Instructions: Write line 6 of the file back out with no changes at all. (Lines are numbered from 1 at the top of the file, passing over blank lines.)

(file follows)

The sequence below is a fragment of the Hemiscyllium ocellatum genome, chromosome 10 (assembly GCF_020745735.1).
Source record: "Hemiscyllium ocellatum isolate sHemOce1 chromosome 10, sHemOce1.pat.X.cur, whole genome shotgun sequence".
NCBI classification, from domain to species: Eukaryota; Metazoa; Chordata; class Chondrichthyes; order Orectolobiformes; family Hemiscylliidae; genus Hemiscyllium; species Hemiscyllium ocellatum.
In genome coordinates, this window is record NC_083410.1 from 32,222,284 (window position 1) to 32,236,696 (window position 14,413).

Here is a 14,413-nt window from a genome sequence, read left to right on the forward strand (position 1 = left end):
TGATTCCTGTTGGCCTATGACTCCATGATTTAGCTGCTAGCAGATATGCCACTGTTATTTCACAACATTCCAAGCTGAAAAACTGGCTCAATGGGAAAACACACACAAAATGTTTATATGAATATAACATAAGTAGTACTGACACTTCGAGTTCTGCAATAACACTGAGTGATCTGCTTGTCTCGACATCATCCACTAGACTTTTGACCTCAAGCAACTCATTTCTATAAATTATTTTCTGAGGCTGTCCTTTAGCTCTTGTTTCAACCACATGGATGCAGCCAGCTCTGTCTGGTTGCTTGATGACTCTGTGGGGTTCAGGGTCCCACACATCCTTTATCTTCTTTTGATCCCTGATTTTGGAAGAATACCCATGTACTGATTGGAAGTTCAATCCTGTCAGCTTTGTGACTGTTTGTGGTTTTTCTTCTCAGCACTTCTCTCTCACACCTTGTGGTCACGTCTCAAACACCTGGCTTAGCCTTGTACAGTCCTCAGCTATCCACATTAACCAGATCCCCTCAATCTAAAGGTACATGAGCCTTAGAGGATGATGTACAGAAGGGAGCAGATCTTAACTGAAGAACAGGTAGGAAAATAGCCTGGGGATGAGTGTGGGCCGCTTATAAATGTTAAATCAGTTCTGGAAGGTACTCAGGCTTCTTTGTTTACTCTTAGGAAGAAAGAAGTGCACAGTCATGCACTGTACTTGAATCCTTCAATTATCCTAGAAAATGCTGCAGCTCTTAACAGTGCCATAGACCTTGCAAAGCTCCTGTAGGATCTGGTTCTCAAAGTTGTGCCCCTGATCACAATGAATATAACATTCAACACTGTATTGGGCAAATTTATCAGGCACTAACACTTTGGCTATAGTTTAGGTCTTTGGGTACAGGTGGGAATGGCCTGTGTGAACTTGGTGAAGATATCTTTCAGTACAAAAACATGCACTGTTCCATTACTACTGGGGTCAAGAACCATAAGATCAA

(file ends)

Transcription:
TGATTCCTGTTGGCCTATGACTCCATGATTTAGCTGCTAGCAGATATGCCACTGTTATTTCACAACATTCCAAGCTGAAAAACTGGCTCAATGGGAAAACACACACAAAATGTTTATATGAATATAACATAAGTAGTACTGACACTTCGAGTTCTGCAATAACACTGAGTGATCTGCTTGTCTCGACATCATCCACTAGACTTTTGACCTCAAGCAACTCATTTCTATAAATTATTTTCTGAGGCTGTCCTTTAGCTCTTGTTTCAACCACATGGATGCAGCCAGCTCTGTCTGGTTGCTTGATGACTCTGTGGGGTTCAGGGTCCCACACATCCTTTATCTTCTTTTGATCCCTGATTTTGGAAGAATACCCATGTACTGATTGGAAGTTCAATCCTGTCAGCTTTGTGACTGTTTGTGGTTTTTCTTCTCAGCACTTCTCTCTCACACCTTGTGGTCACGTCTCAAACACCTGGCTTAGCCTTGTACAGTCCTCAGCTATCCACATTAACCAGATCCCCTCAATCTAAAGGTACATGAGCCTTAGAGGATGATGTACAGAAGGGAGCAGATCTTAACTGAAGAACAGGTAGGAAAATAGCCTGGGGATGAGTGTGGGCCGCTTATAAATGTTAAATCAGTTCTGGAAGGTACTCAGGCTTCTTTGTTTACTCTTAGGAAGAAAGAAGTGCACAGTCATGCACTGTACTTGAATCCTTCAATTATCCTAGAAAATGCTGCAGCTCTTAACAGTGCCATAGACCTTGCAAAGCTCCTGTAGGATCTGGTTCTCAAAGTTGTGCCCCTGATCACAATGAATATAACATTCAACACTGTATTGGGCAAATTTATCAGGCACTAACACTTTGGCTATAGTTTAGGTCTTTGGGTACAGGTGGGAATGGCCTGTGTGAACTTGGTGAAGATATCTTTCAGTACAAAAACATGCACTGTTCCATTACTACTGGGGTCAAGAACCATAAGATCAA